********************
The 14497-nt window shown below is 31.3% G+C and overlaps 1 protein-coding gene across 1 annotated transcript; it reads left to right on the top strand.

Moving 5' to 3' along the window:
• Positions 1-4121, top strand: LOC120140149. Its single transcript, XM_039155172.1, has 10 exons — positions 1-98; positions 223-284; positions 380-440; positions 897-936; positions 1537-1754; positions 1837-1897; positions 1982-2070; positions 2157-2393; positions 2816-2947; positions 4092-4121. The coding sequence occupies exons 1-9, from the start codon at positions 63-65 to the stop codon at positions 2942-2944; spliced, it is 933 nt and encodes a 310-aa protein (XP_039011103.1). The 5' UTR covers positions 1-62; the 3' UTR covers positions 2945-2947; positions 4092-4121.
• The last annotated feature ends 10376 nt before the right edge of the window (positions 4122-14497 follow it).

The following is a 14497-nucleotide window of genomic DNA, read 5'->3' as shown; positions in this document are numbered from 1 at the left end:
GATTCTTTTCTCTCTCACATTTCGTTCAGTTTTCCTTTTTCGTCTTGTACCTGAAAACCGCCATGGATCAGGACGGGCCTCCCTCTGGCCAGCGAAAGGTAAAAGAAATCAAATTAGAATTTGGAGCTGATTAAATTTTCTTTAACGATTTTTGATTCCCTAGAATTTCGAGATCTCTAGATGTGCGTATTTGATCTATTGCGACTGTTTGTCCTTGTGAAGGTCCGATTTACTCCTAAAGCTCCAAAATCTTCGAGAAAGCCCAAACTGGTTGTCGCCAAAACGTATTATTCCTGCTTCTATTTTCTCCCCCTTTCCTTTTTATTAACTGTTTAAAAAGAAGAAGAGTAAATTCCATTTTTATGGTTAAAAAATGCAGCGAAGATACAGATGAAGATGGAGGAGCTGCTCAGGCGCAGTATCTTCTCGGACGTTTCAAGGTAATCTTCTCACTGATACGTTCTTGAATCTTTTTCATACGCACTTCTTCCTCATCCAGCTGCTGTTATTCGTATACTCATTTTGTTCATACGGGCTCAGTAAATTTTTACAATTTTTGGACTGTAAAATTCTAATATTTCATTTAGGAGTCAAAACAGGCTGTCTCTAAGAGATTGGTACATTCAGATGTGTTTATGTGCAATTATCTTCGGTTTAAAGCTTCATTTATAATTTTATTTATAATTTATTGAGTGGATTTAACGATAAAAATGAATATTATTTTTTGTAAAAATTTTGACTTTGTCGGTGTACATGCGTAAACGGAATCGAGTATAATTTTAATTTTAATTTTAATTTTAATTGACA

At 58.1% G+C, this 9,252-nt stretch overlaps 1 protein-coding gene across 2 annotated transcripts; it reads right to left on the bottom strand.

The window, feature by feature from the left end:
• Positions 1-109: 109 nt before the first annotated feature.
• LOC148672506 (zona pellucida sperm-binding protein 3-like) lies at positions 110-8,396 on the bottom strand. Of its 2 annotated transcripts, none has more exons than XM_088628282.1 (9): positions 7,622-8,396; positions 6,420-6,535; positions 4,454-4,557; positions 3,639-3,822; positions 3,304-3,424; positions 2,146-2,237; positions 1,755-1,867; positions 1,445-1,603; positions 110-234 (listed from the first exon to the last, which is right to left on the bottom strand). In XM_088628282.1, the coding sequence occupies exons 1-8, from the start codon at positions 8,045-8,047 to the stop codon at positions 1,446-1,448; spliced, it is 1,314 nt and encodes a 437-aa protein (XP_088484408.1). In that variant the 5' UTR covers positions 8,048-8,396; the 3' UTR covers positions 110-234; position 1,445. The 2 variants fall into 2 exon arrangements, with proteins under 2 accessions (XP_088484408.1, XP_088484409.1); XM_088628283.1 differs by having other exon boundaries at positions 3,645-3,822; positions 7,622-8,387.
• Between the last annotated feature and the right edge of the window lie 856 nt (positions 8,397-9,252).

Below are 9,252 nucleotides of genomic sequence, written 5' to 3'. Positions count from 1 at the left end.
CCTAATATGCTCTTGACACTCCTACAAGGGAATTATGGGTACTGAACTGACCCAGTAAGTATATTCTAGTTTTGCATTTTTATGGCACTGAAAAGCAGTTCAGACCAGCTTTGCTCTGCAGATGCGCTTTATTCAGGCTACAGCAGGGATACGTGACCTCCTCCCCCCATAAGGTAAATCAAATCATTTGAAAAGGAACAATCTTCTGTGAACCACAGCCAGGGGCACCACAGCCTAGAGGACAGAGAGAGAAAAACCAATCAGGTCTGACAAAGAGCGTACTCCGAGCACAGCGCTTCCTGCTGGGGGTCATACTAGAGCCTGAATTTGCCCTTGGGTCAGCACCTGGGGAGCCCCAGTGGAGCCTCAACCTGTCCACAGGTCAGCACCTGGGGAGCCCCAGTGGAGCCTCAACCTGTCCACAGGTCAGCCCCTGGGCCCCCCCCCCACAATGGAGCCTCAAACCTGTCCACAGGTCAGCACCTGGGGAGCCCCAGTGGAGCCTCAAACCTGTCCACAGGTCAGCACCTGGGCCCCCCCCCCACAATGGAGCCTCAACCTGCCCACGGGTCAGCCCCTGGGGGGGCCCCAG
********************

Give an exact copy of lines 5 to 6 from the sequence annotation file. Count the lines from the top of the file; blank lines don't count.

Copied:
The following is a 14497-nucleotide window of genomic DNA, read 5'->3' as shown; positions in this document are numbered from 1 at the left end:
GATTCTTTTCTCTCTCACATTTCGTTCAGTTTTCCTTTTTCGTCTTGTACCTGAAAACCGCCATGGATCAGGACGGGCCTCCCTCTGGCCAGCGAAAGGTAAAAGAAATCAAATTAGAATTTGGAGCTGATTAAATTTTCTTTAACGATTTTTGATTCCCTAGAATTTCGAGATCTCTAGATGTGCGTATTTGATCTATTGCGACTGTTTGTCCTTGTGAAGGTCCGATTTACTCCTAAAGCTCCAAAATCTTCGAGAAAGCCCAAACTGGTTGTCGCCAAAACGTATTATTCCTGCTTCTATTTTCTCCCCCTTTCCTTTTTATTAACTGTTTAAAAAGAAGAAGAGTAAATTCCATTTTTATGGTTAAAAAATGCAGCGAAGATACAGATGAAGATGGAGGAGCTGCTCAGGCGCAGTATCTTCTCGGACGTTTCAAGGTAATCTTCTCACTGATACGTTCTTGAATCTTTTTCATACGCACTTCTTCCTCATCCAGCTGCTGTTATTCGTATACTCATTTTGTTCATACGGGCTCAGTAAATTTTTACAATTTTTGGACTGTAAAATTCTAATATTTCATTTAGGAGTCAAAACAGGCTGTCTCTAAGAGATTGGTACATTCAGATGTGTTTATGTGCAATTATCTTCGGTTTAAAGCTTCATTTATAATTTTATTTATAATTTATTGAGTGGATTTAACGATAAAAATGAATATTATTTTTTGTAAAAATTTTGACTTTGTCGGTGTACATGCGTAAACGGAATCGAGTATAATTTTAATTTTAATTTTAATTTTAATTGACA